directors lounge monthly screenings
anthropological travel notes
Thursday, 29 Januar 2015
Katya, artist from Russia, currently works as an artist-in-residency at ZKU Zentrum für Kunst und Urbanistik. Her work is closely connected with a number of residencies and art projects she created in very different countries, such as Norway, Tanzania, Italy and India. Always trying to connect with local people, the artist is always interested in working with the stories the people tell her. With those stories she uses very different genres, like interview, paper-cut animation or straight documentary. And in the same way of personal narration, she also tells about the place her mother lives: Sevastopol.
Ekaterina Craftsova's works with video are mostly connected with places she visited as artist-in-residency. She uses the opportunites to visit different countries and places, which only recently has become a common way for international artists to create work and to connect with people. Craftsova, who studied painting and graphic design, loves to listen to local stories and follow story-lines to create videos. For her, a video is similar to designing a books, which to her is “time based medium” as well.
Her residencies often take her to rather unknown places commonly not connected with art programs. When going to Karasjok in Norway, she did not know much about Sami culture, a people largely suppressed until the 1970's. And she was surprised to find stories and cultural artifacts very similar to rural Russian traditions. A matriarchal oral tradition that nowadays mixes in similar possibly “strange” ways with contemporary technology. She combines animations about an old “joik” song with the voice of a young boy trying to tell the story in Sami language.
The artist who now lives in Moscow, was born in Tajikistan. She left the country with her mother to live in Sevastopol before the civil war became prevalent, which was connected with the independence from Soviet Union. Her interest in the stories of “common people” may be connected with her own experience of change that is only indirectly connected with “big politics” but always affected by the political circumstances. Her film “Mum”, was a way to reconnect with her mother, who still lives in Sevastopol, after a time of dissociation. Not connected in any ways with recent political changes around Crimea, the film shows a mixture of biological knowledge with private mythology of her mother connected with health issues and the problems to be connected in difficult private conditions.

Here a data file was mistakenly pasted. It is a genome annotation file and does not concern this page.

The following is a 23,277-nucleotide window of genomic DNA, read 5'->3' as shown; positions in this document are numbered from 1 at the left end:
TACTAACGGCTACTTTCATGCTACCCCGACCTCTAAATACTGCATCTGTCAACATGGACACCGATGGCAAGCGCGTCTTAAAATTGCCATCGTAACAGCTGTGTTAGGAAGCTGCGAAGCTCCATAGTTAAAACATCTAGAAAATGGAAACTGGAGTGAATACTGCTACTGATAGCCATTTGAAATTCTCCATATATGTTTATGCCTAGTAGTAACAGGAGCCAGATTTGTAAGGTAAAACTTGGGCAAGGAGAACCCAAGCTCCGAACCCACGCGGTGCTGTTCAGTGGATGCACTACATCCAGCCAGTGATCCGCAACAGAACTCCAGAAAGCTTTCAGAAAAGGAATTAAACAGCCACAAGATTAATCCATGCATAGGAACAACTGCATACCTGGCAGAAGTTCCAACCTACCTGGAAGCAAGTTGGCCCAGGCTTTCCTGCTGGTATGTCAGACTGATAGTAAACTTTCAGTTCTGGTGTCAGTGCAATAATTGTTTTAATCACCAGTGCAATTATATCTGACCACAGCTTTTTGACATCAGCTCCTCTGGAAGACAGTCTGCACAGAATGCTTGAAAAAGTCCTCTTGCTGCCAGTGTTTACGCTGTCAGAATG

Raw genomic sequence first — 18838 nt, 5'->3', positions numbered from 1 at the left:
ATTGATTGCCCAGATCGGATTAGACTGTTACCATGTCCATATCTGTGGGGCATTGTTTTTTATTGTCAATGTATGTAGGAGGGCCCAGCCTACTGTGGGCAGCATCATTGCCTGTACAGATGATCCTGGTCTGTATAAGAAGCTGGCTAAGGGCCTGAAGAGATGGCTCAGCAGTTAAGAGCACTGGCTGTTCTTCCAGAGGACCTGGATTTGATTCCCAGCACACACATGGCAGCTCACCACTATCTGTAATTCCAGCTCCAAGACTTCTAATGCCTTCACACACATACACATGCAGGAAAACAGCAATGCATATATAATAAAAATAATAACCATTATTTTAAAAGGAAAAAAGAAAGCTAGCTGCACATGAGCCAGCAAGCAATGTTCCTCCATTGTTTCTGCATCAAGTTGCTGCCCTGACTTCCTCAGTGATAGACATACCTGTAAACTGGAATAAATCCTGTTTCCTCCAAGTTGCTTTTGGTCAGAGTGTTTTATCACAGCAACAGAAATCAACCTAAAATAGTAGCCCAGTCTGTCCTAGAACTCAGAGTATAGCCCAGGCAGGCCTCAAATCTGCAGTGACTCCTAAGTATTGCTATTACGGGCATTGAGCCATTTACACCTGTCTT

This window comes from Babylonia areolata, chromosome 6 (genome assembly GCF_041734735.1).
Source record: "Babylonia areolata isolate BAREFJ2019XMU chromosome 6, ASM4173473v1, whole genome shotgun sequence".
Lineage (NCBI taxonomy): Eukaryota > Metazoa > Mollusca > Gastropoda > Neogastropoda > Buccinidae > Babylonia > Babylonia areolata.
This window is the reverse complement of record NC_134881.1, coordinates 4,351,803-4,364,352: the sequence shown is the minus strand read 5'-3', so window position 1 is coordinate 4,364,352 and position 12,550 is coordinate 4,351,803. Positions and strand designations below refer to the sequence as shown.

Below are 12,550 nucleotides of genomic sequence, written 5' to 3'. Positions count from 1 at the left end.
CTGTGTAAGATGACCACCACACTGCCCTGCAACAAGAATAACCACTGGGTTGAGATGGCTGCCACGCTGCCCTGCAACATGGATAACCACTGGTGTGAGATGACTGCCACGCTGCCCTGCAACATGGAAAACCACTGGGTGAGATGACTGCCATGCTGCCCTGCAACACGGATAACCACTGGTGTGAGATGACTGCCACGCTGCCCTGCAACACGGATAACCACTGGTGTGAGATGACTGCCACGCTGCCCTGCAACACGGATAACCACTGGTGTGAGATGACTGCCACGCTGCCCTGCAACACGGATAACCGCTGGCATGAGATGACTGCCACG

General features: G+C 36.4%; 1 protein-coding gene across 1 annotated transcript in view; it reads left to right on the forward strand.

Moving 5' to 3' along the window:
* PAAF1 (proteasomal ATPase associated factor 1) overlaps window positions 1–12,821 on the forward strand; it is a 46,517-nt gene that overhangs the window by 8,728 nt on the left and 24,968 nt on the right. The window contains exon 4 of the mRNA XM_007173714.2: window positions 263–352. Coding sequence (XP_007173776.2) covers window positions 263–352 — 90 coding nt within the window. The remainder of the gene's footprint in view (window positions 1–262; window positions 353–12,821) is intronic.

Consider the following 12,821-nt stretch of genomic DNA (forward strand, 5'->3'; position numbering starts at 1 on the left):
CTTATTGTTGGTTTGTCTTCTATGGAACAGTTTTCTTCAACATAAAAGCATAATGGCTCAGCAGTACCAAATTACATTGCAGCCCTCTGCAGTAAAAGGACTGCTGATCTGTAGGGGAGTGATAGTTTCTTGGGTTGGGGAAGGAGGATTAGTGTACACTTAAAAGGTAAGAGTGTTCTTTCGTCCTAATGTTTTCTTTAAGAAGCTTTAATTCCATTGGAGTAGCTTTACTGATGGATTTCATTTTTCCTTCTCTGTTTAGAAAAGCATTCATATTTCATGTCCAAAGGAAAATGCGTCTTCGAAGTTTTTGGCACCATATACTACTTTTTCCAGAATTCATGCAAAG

It is this kind of personal relations in her work the artist seeks also in foreign countries. When in a residency in Dar es Salaam, in Tanzania, the most difficult place to be in for the artist so far, Katya combines her own story of being robbed with the experience of insecurity most of the citizens in Dar es Salaam have to deal with, and the almost cynical official warning for visitors issued by the US-embassy. (“Hauna Matata”) Having lost her camera, the artist creates animations with very low-fi material of corrugated cardboard, which can also be related with the simple material local children have to use for their games.
A better personal experience but an equally disputable residency project may be the project in Rajasthan, in India, organized by local artists. Here the group of artists works in a rural place with local people, and Katya chose to work with young girls. In this very conservative province, girls often hardly get a real education and get married at very young age. Craftsova uses the non-verbal communication with the local girls to create a story that may be of universal meaning and is still specific to the place.
In her new project the artist started in Berlin, of which we will see a work-in-progress, a more international phenomena appears: spam. Though Katya tells me, that she found it curious, that many artists seem to collect the messages that otherwise would just be discarded and relates it to the idea of recycling that seems to be stronger in Berlin than elsewhere. And, there is another connection with her previous work: the number of strange “personal” stories about Africa that appear in spam messages.
The artist will be available for Q&A, moderated by Cordula Gdaniec. Curated by Klaus W. Eisenlohr.
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